Female Genital Mutilation (FGM)
The term ‘Female Genital Mutilation’ (FGM) encompasses all procedures that either:
- Fully or partially remove external female genitalia, or
- Injure the female genital organs for non-medical reasons.
FGM is usually carried out on girls between the ages of 5 and 14 years, but younger girls and adult women are sometimes victims of this procedure.
FGM is extremely traumatic. It can lead to serious, life-long physical and mental health problems.
What the law says about FGM
Internationally, FGM is recognised as a violation of the human rights of girls and women and when performed on a child, is a violation of the Rights of the Child.
In the UK, under the FGM Act 2003 and now extended to apply abroad under the Serious Crime Act 2015, it is an offence for any person (regardless of their nationality or residence status) to:
- perform FGM;
- Assist a girl to carry out FGM on herself;
- Assist a non-UK person to carry out FGM outside the UK on a UK national or permanent UK resident.
The Serious Crime Act 2015 also includes:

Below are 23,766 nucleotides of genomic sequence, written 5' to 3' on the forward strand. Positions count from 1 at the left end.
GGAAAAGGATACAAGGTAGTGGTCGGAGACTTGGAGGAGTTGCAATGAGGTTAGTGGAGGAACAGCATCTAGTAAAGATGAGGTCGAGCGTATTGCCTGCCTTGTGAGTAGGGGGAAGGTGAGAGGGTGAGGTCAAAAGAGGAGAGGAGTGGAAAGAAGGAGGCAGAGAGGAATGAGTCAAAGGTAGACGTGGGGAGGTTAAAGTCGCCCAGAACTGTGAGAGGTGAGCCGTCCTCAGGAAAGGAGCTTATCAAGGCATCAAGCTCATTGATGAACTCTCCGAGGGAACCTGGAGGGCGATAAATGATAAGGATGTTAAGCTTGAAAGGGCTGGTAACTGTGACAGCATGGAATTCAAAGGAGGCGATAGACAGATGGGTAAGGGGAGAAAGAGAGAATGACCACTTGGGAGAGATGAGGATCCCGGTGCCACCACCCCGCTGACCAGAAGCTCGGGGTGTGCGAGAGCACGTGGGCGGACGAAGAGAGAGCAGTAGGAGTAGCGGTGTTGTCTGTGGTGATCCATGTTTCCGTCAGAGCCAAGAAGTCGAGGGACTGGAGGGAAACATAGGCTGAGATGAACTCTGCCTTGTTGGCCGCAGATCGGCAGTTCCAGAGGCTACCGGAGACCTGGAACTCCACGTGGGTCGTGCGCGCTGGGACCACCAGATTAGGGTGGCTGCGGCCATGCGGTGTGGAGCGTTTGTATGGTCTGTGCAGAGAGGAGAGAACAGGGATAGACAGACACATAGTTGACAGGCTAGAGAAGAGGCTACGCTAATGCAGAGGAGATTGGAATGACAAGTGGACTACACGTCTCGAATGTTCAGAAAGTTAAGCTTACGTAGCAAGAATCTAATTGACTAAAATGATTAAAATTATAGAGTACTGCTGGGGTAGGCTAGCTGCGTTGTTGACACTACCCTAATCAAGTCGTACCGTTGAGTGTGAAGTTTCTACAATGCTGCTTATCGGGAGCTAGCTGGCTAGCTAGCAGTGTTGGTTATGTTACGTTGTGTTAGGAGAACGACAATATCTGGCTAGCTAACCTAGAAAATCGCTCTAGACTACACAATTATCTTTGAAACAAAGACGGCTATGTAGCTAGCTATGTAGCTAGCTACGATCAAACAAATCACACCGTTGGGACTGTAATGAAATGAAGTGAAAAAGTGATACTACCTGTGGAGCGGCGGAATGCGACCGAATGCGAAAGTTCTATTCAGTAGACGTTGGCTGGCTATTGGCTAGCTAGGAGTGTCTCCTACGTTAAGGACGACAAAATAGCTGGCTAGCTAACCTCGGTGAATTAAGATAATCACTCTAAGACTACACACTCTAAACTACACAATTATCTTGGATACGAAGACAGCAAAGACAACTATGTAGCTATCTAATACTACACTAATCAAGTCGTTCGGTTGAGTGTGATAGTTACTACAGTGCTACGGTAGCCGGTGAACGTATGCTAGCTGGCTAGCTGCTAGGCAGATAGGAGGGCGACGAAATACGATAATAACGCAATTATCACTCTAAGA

- Provision of lifelong anonymity in the media to victims of FGM;
- A new offence of ‘failing to protect a girl from FGM’ – each person responsible for the girl at the time the FGM occurred will be liable.
- FGM Protection Orders - for the purposes of protecting a girl against the commission of a FGM offence or protecting a girl against whom such an offence has been committed. Anyone can now apply to the Court to get a Protection Order to protect a girl that may be at risk of FGM.
- A new mandatory reporting duty requiring specified regulated professionals (healthcare, social care and teachers) in England and Wales to make a report to the police. The duty applies where, in the course of their professional duties, a professional discovers that FGM appears to have been carried out on a girl aged under 18 (at the time of the discovery).
View the Serious Crime Act 2015 FGM Factsheet.
Last updated: 06 March 2019